SALT LAKE CITY — As usual, the Los Angeles Lakers eliminated the Utah Jazz from the playoffs.
The two-time defending NBA champions just did it sooner than they have in the past.
Add a playoff appearance to the list of things the Jazz lost this season along with resigned coaches Jerry Sloan and Phil Johnson and traded star Deron Williams.
With L.A.'s come-from-behind 96-85 victory at EnergySolutions Arena — where it looked like a Lakers' jersey convention was being held — the Jazz's postseason hopes officially came to an end late Friday night.
With that development, the Jazz (36-40) became the first team in NBA history to start 15-5 and to have a near-midpoint record of 27-13 to not make the playoffs, according to the Elias Sports Bureau.
"It's disappointing," Jazz coach Tyrone Corbin said. "We thought we would have a chance to fight our way back in it. We thought we'd get things figured out to get back into the race, but it just never turned.
"And," Corbin added, "we never got enough bodies on the court to get a good run going. It's unfortunate."
It will also be just the fourth time in 28 seasons that the Jazz will not be a playoff participant.
Though his team has lost seven games in a row, Corbin said his players will continue to give it their all in the final six games of the wild, wacky and disappointing 2010-11 campaign.
"Number-wise, I guess we can't get in now," Corbin said. "But we're going to still continue to play hard, try to win ballgames and develop the guys. We're still going to create who we are. We've got to continue to play right and try to see the number of wins that we can get."
For a while, it seemed like the Jazz might pull off a shocker during their ESPN-televised game Friday.
Despite having an undermanned, injury-plagued roster — that was missing five players because of various ailments and included a D-League call-up — the Jazz put on a show for the fans in the arena who were actually there to root on the home team.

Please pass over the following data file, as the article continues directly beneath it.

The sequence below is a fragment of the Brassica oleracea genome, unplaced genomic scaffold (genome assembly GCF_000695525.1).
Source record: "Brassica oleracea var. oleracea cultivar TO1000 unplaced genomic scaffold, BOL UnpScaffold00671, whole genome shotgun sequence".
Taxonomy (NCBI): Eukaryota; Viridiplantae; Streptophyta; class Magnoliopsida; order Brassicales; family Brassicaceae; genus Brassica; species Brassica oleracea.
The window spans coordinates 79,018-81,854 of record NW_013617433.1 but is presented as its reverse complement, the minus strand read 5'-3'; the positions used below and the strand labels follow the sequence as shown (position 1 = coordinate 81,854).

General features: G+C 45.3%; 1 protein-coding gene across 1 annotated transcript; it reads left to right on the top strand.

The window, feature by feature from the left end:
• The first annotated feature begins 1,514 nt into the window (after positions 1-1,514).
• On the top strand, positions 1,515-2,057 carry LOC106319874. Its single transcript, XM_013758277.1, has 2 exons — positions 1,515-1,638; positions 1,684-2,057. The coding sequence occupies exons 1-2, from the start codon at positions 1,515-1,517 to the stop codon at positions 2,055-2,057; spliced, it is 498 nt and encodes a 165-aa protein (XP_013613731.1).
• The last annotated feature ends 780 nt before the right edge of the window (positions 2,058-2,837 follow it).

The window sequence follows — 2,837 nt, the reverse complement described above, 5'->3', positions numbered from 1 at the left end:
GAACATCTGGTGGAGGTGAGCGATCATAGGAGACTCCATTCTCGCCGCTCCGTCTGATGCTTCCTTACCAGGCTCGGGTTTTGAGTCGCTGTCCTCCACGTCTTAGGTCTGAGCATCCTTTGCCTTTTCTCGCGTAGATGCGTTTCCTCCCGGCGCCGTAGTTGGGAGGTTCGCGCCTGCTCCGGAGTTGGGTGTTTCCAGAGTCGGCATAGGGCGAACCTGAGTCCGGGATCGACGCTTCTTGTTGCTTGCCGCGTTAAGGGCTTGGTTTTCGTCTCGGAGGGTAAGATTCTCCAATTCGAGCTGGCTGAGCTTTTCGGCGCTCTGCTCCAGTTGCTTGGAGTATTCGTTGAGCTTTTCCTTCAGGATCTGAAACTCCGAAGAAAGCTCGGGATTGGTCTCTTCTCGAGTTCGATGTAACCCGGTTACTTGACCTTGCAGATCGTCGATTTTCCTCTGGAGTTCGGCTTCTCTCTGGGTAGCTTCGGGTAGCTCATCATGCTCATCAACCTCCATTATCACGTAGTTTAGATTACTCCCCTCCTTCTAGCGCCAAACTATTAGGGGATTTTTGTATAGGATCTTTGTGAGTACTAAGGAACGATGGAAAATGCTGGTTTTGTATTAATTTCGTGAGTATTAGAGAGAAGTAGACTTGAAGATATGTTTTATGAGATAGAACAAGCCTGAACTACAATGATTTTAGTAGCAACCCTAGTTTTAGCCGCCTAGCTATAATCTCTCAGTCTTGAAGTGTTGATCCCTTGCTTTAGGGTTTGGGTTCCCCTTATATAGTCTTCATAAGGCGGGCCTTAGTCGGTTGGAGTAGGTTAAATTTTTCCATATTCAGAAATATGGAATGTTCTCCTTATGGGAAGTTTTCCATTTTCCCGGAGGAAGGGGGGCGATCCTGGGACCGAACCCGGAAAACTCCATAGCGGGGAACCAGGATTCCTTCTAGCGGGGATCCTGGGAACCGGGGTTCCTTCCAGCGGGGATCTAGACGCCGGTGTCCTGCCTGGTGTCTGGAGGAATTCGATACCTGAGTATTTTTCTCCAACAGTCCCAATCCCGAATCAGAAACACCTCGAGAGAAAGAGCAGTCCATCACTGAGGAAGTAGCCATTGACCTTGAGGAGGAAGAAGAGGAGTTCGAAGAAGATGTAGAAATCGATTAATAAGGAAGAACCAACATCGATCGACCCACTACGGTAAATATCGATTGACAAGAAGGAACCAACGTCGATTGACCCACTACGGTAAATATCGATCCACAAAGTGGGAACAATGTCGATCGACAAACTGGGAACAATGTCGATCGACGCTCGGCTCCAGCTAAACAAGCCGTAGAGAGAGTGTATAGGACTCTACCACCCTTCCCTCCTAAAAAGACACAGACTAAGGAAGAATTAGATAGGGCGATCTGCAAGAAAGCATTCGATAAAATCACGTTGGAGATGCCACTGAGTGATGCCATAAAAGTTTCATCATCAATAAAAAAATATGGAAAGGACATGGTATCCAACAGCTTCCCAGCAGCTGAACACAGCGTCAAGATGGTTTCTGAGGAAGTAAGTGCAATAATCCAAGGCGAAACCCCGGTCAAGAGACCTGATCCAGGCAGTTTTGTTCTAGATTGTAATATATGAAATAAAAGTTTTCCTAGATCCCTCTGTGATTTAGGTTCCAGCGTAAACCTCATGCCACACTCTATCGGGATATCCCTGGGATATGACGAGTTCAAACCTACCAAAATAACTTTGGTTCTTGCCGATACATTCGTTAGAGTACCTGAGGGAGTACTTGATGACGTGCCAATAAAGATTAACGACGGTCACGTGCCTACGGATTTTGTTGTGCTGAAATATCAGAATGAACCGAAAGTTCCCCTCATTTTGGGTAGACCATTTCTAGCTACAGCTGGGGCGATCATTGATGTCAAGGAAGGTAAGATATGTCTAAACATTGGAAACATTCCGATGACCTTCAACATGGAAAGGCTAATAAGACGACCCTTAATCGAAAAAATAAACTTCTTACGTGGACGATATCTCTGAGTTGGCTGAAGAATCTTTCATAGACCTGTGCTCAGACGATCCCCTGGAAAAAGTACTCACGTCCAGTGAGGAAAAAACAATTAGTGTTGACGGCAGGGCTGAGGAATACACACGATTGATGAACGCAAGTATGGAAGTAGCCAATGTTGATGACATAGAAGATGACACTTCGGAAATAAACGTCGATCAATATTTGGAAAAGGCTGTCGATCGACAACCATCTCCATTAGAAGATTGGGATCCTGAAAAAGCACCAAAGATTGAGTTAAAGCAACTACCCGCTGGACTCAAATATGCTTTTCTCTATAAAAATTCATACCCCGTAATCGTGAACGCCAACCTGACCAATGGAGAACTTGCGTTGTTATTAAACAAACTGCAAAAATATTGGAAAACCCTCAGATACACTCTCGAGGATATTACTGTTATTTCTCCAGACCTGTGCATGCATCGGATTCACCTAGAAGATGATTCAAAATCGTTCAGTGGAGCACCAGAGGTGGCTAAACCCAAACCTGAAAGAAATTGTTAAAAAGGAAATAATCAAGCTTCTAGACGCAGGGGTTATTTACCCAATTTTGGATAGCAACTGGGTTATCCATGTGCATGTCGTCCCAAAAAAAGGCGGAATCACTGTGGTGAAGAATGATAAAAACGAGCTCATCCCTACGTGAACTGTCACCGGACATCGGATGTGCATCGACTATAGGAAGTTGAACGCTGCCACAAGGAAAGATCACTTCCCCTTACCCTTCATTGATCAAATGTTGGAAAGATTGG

Utah even took an early double-digit lead — going ahead by as many as 17 points — and went into the locker room with a somewhat stunning 50-42 lead.
"I thought we did a pretty good job in the first half of really executing what we talked about doing before the game," Corbin said.
It wasn't the Jazz's traditional starting lineup, but the tipoff crew of Earl Watson, C.J. Miles, Paul Millsap, Al Jefferson and Fesenko came out and took it to the Lakers early on.
Miles especially had his shot going early on. Even before his BBQ promo was shown on the video scoreboard in the first quarter, Miles had already done some cooking with 11 mostly spectacular points.
But the Lakers, who won a late game Thursday at home against Dallas, took advantage of the Jazz's foul problems. Both Jefferson and Millsap picked up their fourth fouls in the third quarter, leading to a season-ending 24-3 run by the Lakers.
Because of injuries and fouls, Utah started the fourth with three rookies — Gordon Hayward, Derrick Favors, Jeremy Evans and newcomer Kyle Weaver, who made his Jazz debut three days after playing in the D-League.
"That's what we had," said Corbin, who helplessly watched the Lakers go on a 12-1 run to begin the fourth. "Guys got in foul trouble, so we had to try to buy some minutes there and it backfired on us. They made a good run on us. ... It was a tough situation."
Which aptly describes the entire second half of the season, which has seen the Jazz plummet toward their first losing year since 2004-05's 26-56 record and become a lottery team.
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